Again, the Arkansas cases are referred to solely to point out the necessity that the full facts as to the amount, origin and nature of the mortgagor’s “other debt to the mortgagee” be established before attempting to construe the “dragnet” provision.
Numerous cases from other jurisdictions, under the Annotation, “Debts included in provision of mortgage purporting to cover unspecified future or existing debts (‘dragnet’ clause),” are collected in 172 A.L.R. 1079.
Renfrow-Lucas takes the position that Judge Martin’s order is not prejudicial to Williamson and should be affirmed. In support of this position the argument advanced is that the Williamson mortgage is void for uncertainty of description. Holloman v. Davis, 238 N.C. 386, 78 S.E. 2d 143, is cited as authority. Hence, the argument runs, since Judge Martin’s order is more favorable to Williamson than he deserves, Williamson has no ground for complaint or appeal.
But this position of Renfrow-Lucas ignores two vital facts, viz.:
First, its answer admits that the Williamson mortgage is a valid lien, subject only to the deed of trust to Luke Lamb, Trustee. True, there is *521no admission as to the amount of the debt; and it is alleged that, whatever Boswell may owe "Williamson, the maximum debt for which the Williamson mortgage can be deemed security is the described debt of $400.00. Under this pleading, Benfrow-Lucas cannot on this appeal challenge the Williamson mortgage as void for uncertainty of description.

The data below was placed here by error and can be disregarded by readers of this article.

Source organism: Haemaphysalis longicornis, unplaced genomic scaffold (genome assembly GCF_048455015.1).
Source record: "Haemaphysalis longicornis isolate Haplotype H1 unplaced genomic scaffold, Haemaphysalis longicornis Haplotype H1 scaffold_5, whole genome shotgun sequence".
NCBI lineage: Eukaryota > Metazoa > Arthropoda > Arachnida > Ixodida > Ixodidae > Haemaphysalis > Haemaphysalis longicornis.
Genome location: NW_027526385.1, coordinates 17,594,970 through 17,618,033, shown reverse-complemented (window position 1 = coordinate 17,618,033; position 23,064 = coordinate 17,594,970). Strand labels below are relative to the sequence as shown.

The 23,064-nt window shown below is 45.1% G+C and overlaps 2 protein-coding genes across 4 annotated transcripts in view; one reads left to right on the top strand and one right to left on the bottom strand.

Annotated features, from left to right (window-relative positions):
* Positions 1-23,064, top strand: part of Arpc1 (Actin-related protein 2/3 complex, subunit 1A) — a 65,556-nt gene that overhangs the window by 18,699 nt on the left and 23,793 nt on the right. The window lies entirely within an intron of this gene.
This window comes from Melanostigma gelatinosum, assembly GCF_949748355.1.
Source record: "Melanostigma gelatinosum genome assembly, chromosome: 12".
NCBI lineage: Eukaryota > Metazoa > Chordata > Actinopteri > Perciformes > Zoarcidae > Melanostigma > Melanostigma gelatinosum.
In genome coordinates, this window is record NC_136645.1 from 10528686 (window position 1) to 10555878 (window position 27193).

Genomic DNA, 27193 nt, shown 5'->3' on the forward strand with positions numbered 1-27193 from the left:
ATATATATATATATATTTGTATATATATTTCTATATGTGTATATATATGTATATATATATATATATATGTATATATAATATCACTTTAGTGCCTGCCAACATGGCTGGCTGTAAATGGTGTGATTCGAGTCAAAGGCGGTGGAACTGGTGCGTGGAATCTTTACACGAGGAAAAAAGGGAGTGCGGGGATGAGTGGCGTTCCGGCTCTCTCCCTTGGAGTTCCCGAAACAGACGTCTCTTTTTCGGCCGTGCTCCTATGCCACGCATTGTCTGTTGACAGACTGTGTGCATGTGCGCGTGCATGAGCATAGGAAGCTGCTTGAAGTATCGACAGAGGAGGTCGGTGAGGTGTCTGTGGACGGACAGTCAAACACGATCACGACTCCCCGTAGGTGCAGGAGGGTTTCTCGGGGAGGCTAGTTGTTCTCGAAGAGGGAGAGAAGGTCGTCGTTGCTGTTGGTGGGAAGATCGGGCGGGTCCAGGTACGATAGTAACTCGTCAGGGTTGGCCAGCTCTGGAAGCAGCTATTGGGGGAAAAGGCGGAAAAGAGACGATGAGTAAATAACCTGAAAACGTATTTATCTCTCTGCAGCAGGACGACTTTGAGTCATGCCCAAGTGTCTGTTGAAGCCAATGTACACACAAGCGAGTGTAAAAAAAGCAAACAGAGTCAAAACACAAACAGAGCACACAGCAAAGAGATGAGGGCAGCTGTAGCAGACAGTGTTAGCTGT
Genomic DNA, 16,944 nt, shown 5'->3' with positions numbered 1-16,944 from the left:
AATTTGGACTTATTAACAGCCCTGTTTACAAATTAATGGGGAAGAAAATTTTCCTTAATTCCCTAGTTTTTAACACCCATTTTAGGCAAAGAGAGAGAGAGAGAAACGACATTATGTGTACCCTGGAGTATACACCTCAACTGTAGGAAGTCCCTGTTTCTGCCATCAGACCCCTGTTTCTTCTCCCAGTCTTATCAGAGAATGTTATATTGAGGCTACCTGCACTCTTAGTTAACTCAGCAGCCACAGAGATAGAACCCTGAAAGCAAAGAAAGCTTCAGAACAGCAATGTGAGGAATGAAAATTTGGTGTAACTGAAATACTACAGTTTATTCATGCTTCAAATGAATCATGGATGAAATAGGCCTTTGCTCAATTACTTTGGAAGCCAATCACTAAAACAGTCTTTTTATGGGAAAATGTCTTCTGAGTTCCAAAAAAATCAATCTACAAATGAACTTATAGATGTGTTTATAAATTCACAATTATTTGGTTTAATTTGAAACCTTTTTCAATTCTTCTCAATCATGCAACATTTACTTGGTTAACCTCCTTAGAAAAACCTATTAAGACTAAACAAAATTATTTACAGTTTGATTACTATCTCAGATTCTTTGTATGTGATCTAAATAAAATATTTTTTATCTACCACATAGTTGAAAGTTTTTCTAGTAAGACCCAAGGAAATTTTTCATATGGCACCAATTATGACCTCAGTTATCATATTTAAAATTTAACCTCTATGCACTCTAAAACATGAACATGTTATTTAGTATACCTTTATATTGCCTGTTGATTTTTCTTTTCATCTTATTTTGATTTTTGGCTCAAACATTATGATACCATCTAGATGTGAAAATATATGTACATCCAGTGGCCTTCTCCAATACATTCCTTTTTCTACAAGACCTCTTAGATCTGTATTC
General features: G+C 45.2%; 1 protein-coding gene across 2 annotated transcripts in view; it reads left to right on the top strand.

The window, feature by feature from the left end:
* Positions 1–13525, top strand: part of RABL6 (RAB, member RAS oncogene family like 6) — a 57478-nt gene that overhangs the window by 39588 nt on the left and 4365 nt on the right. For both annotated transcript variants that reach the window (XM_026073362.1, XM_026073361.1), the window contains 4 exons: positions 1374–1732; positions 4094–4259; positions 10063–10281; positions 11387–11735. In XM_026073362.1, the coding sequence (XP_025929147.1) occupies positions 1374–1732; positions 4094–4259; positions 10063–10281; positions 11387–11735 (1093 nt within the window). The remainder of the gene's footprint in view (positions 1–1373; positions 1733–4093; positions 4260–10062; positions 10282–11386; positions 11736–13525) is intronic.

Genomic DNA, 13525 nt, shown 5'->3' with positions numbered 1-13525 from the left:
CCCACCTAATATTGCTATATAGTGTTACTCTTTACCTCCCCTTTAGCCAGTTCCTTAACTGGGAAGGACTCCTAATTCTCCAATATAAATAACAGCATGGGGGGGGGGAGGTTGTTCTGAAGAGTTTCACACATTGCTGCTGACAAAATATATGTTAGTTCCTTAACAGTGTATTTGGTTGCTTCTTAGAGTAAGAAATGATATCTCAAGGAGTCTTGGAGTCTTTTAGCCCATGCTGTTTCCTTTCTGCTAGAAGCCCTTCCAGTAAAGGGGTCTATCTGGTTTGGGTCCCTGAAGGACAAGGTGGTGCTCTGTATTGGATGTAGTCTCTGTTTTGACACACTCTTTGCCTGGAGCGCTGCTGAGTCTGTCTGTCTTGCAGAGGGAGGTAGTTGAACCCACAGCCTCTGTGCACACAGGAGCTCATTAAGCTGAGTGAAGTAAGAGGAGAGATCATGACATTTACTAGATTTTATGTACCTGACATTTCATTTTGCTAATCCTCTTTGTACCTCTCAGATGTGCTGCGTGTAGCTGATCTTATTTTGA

Second, the contention as to uncertainty of description is brought forward solely on the basis of the statement in the brief of Benfrow-Lucas to the effect that, while the Williamson mortgage purports to describe a tract of 31 acres in Black Creek Township, the lands sold in the partition sale proceedings consist of two non-eontiguous tracts, one of 23 acres in Black Creek Township and the other of 8 acres in Cross Boads Township. The record before us does not show what lands were involved in the partition sale proceedings.
The court below was in error in ruling on the question of priorities when the ultimate issues of fact remained undetermined and when the facts as to the origin and nature of the alleged debt to Williamson (in excess of $400.00) was not disclosed. The result is that the proceedings will be remanded to the Superior Court so that the controverted and determinative facts may be established and rulings as to the law may be made in relation thereto.
Error and remanded.